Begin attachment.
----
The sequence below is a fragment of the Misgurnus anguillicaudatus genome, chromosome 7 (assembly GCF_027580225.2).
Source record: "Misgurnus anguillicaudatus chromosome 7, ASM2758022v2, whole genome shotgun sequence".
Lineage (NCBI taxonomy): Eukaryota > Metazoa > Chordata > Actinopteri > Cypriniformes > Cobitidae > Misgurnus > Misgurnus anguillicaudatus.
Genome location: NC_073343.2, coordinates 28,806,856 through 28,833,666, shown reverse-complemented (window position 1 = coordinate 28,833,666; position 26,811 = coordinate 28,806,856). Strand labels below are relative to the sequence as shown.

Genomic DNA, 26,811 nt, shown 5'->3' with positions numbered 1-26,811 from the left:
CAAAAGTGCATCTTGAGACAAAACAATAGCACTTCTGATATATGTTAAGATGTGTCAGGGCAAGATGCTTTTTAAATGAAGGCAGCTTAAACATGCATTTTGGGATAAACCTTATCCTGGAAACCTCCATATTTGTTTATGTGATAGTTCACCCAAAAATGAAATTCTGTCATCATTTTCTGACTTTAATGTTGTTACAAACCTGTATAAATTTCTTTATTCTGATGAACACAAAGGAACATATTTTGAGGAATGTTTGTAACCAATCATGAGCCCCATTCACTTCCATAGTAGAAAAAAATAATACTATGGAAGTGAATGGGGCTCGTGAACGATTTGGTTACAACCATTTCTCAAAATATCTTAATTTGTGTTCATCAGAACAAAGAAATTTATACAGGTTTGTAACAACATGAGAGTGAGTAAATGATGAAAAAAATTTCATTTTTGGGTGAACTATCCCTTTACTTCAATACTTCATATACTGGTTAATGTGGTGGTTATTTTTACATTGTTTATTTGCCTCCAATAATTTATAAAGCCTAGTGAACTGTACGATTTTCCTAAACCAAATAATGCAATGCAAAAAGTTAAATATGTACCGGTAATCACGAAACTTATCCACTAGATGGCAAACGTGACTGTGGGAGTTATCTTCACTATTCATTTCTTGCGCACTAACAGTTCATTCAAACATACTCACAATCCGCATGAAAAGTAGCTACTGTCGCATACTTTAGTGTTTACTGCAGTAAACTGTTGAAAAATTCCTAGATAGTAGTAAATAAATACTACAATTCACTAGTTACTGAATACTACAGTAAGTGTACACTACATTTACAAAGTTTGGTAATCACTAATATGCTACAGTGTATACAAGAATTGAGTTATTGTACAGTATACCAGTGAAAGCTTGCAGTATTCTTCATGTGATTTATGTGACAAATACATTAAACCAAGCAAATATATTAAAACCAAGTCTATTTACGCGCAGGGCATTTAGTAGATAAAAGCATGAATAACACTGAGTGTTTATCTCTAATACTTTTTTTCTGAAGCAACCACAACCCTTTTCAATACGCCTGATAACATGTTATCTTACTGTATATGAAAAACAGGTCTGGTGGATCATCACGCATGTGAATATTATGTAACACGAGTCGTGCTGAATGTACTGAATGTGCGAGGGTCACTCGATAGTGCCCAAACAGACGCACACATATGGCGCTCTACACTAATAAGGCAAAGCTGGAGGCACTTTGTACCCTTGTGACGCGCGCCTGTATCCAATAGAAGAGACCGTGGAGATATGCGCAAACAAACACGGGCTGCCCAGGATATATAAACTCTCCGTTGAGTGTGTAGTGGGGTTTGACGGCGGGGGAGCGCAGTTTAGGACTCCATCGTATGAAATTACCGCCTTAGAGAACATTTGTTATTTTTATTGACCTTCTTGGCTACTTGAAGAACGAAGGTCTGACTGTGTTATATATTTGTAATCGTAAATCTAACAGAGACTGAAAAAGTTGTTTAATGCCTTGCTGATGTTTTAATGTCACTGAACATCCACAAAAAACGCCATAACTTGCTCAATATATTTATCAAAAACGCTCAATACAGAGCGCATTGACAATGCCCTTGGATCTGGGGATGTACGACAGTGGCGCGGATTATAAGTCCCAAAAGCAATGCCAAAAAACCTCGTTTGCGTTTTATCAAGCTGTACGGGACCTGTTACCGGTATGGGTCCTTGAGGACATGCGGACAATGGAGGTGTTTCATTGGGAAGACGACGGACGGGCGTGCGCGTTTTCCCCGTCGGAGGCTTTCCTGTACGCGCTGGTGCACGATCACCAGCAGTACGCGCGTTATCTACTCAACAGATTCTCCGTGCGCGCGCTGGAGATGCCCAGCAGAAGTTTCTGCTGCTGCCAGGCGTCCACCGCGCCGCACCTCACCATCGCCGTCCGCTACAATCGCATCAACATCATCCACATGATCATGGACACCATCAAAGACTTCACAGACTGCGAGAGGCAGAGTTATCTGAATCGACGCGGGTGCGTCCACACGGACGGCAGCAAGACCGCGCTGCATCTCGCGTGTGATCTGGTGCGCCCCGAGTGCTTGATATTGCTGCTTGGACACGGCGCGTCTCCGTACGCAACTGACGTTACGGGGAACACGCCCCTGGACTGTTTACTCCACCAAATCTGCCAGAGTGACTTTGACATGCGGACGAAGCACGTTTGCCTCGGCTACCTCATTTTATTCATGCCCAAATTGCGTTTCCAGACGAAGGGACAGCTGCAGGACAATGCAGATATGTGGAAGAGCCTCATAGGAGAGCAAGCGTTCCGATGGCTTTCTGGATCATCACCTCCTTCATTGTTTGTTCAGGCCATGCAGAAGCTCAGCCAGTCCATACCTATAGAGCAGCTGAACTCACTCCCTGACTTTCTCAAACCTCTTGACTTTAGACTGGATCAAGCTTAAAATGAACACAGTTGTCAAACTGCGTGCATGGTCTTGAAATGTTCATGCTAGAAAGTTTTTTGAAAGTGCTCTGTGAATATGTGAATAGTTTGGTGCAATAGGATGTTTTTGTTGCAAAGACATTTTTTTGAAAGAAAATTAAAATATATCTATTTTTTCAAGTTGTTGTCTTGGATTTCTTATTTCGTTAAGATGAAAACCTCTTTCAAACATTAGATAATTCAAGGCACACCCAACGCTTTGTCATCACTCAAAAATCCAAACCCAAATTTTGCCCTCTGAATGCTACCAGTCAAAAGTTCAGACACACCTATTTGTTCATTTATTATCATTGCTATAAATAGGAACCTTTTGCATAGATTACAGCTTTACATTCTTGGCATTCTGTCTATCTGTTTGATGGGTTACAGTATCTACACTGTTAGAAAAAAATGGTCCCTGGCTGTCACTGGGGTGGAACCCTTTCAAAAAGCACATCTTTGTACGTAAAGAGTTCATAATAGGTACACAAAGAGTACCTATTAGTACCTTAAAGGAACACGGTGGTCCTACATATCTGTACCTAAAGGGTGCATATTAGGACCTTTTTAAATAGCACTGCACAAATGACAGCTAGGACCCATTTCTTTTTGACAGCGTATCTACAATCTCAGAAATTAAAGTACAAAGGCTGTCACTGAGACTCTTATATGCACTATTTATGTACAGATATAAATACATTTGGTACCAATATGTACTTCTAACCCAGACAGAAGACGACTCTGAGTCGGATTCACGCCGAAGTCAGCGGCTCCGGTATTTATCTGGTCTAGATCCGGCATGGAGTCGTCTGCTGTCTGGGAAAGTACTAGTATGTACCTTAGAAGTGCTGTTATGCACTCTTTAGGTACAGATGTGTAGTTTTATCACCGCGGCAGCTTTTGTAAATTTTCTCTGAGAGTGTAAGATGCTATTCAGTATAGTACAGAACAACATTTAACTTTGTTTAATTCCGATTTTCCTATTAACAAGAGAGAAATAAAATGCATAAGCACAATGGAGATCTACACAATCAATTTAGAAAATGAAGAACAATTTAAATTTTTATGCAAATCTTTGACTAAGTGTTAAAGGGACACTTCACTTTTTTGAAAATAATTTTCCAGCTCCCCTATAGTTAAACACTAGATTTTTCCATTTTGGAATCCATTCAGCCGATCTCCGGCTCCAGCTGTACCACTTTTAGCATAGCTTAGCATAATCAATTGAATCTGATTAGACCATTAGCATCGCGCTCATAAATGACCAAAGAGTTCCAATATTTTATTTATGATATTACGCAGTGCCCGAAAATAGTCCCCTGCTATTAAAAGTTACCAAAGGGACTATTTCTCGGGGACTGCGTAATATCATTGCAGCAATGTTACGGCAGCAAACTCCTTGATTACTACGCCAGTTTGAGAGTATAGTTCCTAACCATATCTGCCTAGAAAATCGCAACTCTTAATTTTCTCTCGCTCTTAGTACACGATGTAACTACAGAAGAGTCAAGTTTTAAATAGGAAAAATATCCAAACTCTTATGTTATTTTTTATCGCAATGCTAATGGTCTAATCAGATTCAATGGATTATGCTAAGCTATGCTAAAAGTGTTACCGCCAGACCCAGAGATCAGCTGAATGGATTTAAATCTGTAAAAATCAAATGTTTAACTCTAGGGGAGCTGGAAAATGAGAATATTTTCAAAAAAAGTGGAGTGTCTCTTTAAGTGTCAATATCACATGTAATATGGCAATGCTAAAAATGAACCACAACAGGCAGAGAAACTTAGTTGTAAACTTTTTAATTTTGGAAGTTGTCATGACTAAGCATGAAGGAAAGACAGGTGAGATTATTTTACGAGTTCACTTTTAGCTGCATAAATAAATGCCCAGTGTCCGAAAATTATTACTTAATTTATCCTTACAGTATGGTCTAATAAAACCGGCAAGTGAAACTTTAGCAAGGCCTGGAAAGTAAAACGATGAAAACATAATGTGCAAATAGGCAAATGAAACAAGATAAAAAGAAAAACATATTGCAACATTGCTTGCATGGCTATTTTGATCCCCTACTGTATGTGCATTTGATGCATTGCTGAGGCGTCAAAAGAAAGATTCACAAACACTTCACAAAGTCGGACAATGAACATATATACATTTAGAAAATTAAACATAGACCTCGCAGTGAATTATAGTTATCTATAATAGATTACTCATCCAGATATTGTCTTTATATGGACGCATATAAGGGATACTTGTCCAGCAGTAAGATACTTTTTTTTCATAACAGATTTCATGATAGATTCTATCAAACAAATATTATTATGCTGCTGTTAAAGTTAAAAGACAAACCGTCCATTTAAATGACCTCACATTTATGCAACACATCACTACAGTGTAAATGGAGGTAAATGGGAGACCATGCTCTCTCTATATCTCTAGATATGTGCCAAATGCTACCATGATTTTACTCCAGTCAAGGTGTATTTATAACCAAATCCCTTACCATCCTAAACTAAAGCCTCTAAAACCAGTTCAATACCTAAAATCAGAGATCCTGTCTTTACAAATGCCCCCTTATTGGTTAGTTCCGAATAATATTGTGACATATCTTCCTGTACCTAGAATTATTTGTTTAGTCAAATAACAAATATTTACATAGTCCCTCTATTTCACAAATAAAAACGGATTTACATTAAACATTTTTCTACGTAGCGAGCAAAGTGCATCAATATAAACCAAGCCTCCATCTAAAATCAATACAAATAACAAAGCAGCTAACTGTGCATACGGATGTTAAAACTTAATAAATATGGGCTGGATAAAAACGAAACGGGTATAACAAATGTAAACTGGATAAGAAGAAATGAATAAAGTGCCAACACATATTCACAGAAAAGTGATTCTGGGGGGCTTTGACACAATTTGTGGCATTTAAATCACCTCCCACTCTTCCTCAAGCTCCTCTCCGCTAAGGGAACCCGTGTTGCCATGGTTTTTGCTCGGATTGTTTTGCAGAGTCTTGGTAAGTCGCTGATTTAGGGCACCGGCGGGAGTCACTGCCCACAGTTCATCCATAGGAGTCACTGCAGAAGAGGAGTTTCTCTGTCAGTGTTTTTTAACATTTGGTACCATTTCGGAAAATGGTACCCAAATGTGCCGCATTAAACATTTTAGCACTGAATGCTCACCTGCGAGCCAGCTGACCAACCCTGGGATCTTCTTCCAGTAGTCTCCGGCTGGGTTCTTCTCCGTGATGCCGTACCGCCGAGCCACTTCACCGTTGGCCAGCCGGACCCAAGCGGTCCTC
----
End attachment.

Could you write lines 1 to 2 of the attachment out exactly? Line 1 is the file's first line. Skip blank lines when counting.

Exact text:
The sequence below is a fragment of the Misgurnus anguillicaudatus genome, chromosome 7 (assembly GCF_027580225.2).
Source record: "Misgurnus anguillicaudatus chromosome 7, ASM2758022v2, whole genome shotgun sequence".